1. The Palin treatment started as soon as the MSM realized that he was a threat to their candidate. There was a really good and flattering article about him in the New Yorker of all places back in August. Once they saw that he was "stealing" Team Blue's precious millennials, there was blood in the water.

    2. You mean Andrew Sullivan is lurking around him with a cheek swab?

      1. *not sure if sexual*

  59. I wish he'd done better and were more clever but I'll share this as an upside:
    "If you tell the truth, you don't have to remember anything."
    ? Mark Twain

  60. He could have just made up a name and when Matthews asked who that was he could look at him condescendingly and said "really Chris?"

  61. Yulia Tymoshenko, because she was hot and had an even hotter daughter.

  62. Eh, this ranks on a 2 on the Trump Idiocracy richtometer. If he said something like this, he'd probably brag about it the next day while his lickspittle, Sean Hannity, complained about the MSM.

    1. Still chortling over Jose Fernandez's death, you worthless piece of shit?

  63. "Well, Chris- I hate to disappoint you, but it's NOT Fidel Castro."

  64. What if Gary has some actual policy solutions to lead with? How to boom the economy would be best, Or fixing Medicare. Both would be a start.

    This country is in very deep trouble. People are eager for change. That requires a lot more than "libertarian ideas." How would he govern? What are the odds that his proposed spending cuts would get more than 25% support in Congress?

  65. So many better ways this could have been handled as already commented on. We can make many excuses on why this doesn't matter but it truly does make it harder to defend him. Especially to the vast majority of people who really don't ever want to think beyond the next move in whatever stupid ass game they are playing on their phones but can vote anyway.
    My favorite response would have been something about how Putin seems to be on everybody's list these days followed by an evil laugh and then eff you to Chris Shithead and walking out.

  66. Actually, now that I think about it, he should have said Vit Jedlicka.

    1. Mario Vargas Llosa was kept from becoming President of Peru by the soft-machine looter dictator later tried and convicted. Honest people like Gary can't be elected with looters running the show. But by simply being nice Gary is letting us get spoiler votes counted. Spoiler votes are what change the laws in a Kleptocracy.

  67. At this point, all I want is for the LP to get 5%+ and get automatic ballot access in most states. This is just a building year, and hopefully in 2020 we'll get a better candidate who wants to take advantage of fifty-state ballot access. Hell maybe Rand Paul will finally switch parties. I'm certain he would be polling higher than Johnson, probably would have made it into the debates too.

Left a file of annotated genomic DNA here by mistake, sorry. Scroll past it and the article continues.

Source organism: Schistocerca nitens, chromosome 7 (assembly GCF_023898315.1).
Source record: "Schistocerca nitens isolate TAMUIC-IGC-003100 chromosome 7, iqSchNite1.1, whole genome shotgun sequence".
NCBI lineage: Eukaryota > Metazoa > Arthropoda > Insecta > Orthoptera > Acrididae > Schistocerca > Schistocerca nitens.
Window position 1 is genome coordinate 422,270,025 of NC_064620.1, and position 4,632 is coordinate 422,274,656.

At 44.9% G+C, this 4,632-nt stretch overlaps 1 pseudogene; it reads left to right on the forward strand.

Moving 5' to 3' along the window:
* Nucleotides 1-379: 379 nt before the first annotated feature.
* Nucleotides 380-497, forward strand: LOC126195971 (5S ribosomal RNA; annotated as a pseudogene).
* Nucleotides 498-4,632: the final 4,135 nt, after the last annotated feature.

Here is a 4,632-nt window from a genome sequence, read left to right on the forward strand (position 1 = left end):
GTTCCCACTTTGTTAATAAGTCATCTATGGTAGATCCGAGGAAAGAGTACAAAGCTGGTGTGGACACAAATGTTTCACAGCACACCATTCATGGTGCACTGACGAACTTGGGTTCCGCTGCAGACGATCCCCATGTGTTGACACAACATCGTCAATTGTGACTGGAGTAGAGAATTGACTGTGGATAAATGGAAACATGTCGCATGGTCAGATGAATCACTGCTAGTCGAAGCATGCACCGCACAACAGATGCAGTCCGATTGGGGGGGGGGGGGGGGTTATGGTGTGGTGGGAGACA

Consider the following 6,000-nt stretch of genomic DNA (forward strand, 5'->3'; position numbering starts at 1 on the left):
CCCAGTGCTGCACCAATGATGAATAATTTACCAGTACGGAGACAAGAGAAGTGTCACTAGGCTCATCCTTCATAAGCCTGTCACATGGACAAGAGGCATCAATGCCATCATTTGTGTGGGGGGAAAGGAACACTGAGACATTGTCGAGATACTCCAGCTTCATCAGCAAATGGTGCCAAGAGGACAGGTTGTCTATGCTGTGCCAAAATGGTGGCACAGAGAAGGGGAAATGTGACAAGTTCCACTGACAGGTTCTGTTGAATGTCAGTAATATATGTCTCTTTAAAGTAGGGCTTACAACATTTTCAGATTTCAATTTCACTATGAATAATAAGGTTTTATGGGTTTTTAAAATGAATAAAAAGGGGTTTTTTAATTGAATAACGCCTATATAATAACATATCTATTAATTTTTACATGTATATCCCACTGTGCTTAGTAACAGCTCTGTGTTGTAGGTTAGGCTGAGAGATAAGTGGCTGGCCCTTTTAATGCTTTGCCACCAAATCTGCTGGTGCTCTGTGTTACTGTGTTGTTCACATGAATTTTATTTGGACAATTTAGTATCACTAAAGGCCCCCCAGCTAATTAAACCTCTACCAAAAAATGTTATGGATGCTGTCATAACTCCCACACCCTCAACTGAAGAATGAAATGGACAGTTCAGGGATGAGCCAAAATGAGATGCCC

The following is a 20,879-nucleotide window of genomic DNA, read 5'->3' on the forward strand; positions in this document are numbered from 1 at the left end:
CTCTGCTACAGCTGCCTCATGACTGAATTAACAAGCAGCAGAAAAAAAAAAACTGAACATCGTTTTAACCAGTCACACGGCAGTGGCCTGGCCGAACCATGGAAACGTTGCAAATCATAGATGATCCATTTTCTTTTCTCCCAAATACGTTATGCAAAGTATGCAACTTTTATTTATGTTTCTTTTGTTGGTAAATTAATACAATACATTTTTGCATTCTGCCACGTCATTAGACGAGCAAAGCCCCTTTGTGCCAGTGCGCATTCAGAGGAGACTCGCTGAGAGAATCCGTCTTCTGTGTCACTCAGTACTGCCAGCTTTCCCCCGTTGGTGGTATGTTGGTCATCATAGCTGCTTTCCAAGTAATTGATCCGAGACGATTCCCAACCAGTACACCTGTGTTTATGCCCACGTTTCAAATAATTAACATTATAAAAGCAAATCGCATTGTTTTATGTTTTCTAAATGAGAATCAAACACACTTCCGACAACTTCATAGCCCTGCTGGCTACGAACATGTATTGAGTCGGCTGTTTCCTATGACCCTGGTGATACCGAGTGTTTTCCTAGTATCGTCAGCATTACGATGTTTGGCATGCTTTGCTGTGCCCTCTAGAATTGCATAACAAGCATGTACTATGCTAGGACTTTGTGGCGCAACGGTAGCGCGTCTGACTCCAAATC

1. I have said this here numerous times.

      The time for Rand to have run on the Libertarian ticket was this year. You will probably never get two more unpopular candidates running against each other than what we have right now.

      And he had a real chance. In the first place, I bet he could have gotten in the debates. Secondly, he only needed to win Kentucky and one or two more states to force the election to the House. And he had a chance there.

      Would it have taken work? A better chance to lose than win? Yep. But he had a chance. Anything worthwhile isn't handed to you. And in the process he would have articulated the libertarian cause much better than Johnson.

      Reason always says we are in a libertarian moment. I guess Rand doesn't really believe that.

      1. He still believes in the two-party system, which makes sense in a way, since he watched his dad struggle to get any traction back in 1988.

      2. Rand Paul is an antichoice mystical republican, not a libertarian. Mimesis and impersonation are signs we are doing something right and our spoiler votes messing up their bought secret-ballot elections. But I wish someone other than girl bulliers would impersonate the LP. Already the guilt by association from having antichoice fascists infiltrate us as candidates has driven women to the Democratic party. It's a replay of the way Jewish men and women were driven away from abettors of Christian National Socialist policies in 1933 and into the arms of other looters. Mixed economy doctors have no competition in exchange for lying about drugs to prop up dry-killer prohibitionism. And we need to be propping up and condoning this fraud? Betraying the individual rights of half of humanity to impress hypocritical mystics? You shall not crucify womankind on a Cross of Scold!

    2. Rand Paul is great at explaining difficult concepts. He went to the Heritage Foundation, the home of "judicial restraint", and explained why judicial activism is necessary to protect the individual from the state. It only took him about half an hour and he actually might have won a few converts.

      You can't do that in a 30 second sound bite or a two minute debate segment.

      His other problem is he won't really go against the rest of the Republicans. He's stuck between trying to advocate liberty and building some kind of influence in the party. The Democrats are now openly fascist and the Republicans are equally fascist but lie about being in favor of small government.